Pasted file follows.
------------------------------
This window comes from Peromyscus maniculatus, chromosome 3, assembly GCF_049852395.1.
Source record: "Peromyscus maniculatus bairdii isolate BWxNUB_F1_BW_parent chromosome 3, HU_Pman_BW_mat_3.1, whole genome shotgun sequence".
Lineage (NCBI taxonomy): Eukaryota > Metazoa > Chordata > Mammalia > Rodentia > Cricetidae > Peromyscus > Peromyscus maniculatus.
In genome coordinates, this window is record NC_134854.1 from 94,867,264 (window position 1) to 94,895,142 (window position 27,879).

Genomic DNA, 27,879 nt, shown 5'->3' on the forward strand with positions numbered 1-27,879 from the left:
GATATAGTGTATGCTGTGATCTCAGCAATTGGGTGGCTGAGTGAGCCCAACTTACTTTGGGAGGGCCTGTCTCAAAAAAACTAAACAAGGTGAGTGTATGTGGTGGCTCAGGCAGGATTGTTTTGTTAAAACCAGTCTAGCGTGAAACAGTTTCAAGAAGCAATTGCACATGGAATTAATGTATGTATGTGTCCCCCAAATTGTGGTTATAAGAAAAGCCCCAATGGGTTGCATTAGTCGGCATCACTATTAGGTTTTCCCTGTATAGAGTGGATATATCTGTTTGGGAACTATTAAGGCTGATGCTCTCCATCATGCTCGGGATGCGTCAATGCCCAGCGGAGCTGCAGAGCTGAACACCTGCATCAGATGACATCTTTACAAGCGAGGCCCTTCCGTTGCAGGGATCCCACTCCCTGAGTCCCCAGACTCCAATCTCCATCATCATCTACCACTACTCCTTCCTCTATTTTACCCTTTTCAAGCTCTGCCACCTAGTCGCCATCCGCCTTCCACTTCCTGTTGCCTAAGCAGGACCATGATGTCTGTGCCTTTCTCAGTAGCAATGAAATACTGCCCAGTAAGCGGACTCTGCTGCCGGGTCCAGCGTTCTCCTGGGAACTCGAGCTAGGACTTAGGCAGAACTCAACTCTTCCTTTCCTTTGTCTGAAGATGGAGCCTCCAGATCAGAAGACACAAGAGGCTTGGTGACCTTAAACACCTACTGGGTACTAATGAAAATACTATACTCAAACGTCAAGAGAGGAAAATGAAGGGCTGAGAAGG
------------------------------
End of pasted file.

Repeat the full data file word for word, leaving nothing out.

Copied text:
This window comes from Peromyscus maniculatus, chromosome 3, assembly GCF_049852395.1.
Source record: "Peromyscus maniculatus bairdii isolate BWxNUB_F1_BW_parent chromosome 3, HU_Pman_BW_mat_3.1, whole genome shotgun sequence".
Lineage (NCBI taxonomy): Eukaryota > Metazoa > Chordata > Mammalia > Rodentia > Cricetidae > Peromyscus > Peromyscus maniculatus.
In genome coordinates, this window is record NC_134854.1 from 94,867,264 (window position 1) to 94,895,142 (window position 27,879).

Genomic DNA, 27,879 nt, shown 5'->3' on the forward strand with positions numbered 1-27,879 from the left:
GATATAGTGTATGCTGTGATCTCAGCAATTGGGTGGCTGAGTGAGCCCAACTTACTTTGGGAGGGCCTGTCTCAAAAAAACTAAACAAGGTGAGTGTATGTGGTGGCTCAGGCAGGATTGTTTTGTTAAAACCAGTCTAGCGTGAAACAGTTTCAAGAAGCAATTGCACATGGAATTAATGTATGTATGTGTCCCCCAAATTGTGGTTATAAGAAAAGCCCCAATGGGTTGCATTAGTCGGCATCACTATTAGGTTTTCCCTGTATAGAGTGGATATATCTGTTTGGGAACTATTAAGGCTGATGCTCTCCATCATGCTCGGGATGCGTCAATGCCCAGCGGAGCTGCAGAGCTGAACACCTGCATCAGATGACATCTTTACAAGCGAGGCCCTTCCGTTGCAGGGATCCCACTCCCTGAGTCCCCAGACTCCAATCTCCATCATCATCTACCACTACTCCTTCCTCTATTTTACCCTTTTCAAGCTCTGCCACCTAGTCGCCATCCGCCTTCCACTTCCTGTTGCCTAAGCAGGACCATGATGTCTGTGCCTTTCTCAGTAGCAATGAAATACTGCCCAGTAAGCGGACTCTGCTGCCGGGTCCAGCGTTCTCCTGGGAACTCGAGCTAGGACTTAGGCAGAACTCAACTCTTCCTTTCCTTTGTCTGAAGATGGAGCCTCCAGATCAGAAGACACAAGAGGCTTGGTGACCTTAAACACCTACTGGGTACTAATGAAAATACTATACTCAAACGTCAAGAGAGGAAAATGAAGGGCTGAGAAGG